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How do you get shareholders to agree to a smoking ban?
AUTHORMatthew J. Leeds, Partner, Ganfer & Shore
PAGE #pp. 22-23
A town hall meeting can help residents air grievances and discuss new building policies, and may facilitate compromise.
In a recent decision, a lower court actually said that a co-op could no longer collect maintenance charges from the complaining tenant-shareholder until smoking was completely banned. That seems to be an extreme situation, but it’s still in the mix of what people have to consider.
The board has to first think about the constituencies, and second, about how a smoking ban can be implemented. In a co-op, you would amend the proprietary lease, while in a condo, you would amend the bylaws. In both instances, it involves a super majority vote.
As anybody who’s been involved in a co-op or condo knows, it’s very difficult to get that kind of super-majority. One way for the board to explore an issue like this is to have a town hall meeting. That’s not a formal vote, but it’s very helpful, because people can find out what the board is thinking about and what might be presented to them down the line. There’s another terrific aspect of a town hall meeting: the people get to see and talk to each other, and might end up understanding each other better.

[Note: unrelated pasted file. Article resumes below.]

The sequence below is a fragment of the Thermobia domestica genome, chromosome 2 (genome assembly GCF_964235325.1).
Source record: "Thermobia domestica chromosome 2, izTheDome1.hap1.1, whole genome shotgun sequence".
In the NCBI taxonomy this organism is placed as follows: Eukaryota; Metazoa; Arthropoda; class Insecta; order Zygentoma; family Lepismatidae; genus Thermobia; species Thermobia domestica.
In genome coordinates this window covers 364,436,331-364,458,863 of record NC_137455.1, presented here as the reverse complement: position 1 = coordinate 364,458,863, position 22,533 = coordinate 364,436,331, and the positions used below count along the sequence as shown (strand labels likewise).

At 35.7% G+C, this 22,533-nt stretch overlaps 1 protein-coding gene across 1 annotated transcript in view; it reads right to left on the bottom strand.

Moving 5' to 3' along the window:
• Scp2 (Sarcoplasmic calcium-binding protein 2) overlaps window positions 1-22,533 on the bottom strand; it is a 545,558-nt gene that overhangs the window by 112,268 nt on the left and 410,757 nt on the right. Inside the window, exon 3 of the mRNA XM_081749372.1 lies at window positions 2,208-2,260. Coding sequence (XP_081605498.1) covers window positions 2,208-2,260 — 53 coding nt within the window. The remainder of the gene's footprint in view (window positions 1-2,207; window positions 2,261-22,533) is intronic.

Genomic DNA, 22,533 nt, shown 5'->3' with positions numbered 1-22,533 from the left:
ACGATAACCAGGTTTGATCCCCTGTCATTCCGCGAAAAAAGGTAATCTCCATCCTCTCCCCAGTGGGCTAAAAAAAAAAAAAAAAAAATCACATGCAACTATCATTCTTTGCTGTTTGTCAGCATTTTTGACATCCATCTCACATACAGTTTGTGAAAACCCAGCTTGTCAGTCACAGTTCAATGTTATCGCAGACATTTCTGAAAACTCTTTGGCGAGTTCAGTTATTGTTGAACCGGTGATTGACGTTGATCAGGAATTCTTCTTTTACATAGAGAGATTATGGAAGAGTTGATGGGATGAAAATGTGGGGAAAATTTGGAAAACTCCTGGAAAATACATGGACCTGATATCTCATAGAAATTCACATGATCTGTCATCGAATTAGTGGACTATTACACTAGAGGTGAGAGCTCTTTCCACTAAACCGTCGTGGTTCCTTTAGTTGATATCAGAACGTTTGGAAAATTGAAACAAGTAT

In a building I represent, there was a lively exchange at the town hall meeting; it was afterwards decided that what they would like to do is have a smoke-free building. They established the restrictions and voted on provisions that would establish, prospectively, that the building would be smoke-free, so that any new owner would have to agree that he wouldn’t permit smoking in the apartment. The constituent documents were changed to require that. Because of the way that everyone behaved, they were able to come to a resolution that more or less satisfied everybody.
Because of the nature of the landlord-tenant relationship, co-ops generally have tighter control over the behavior of residents. The co-op is the landlord and the shareholder is the tenant. If there’s a provision in the proprietary lease that just point-blank says you can’t smoke in your apartment, the board can potentially have the tenant-shareholder evicted if he or she smokes. In a condo, if there is a bylaw saying that smoking isn’t allowed, there first has to be enforcement of the bylaw. There can be fines. There can be injunctions – violating an injunction is a bad thing. It’s actually contrary to law and can bring into play judicial enforcement. There’s also a provision in the Condominium Act that many people aren’t aware of that says if somebody is habitually violating the bylaws, the board can require security from the person for the actual damages.
It’s important to discuss the board’s concerns and the severity of the problem. Have a town hall meeting to hear the viewpoints. Having the people in the building hear each other is important. That way, you can often craft a compromise that satisfies all the residents.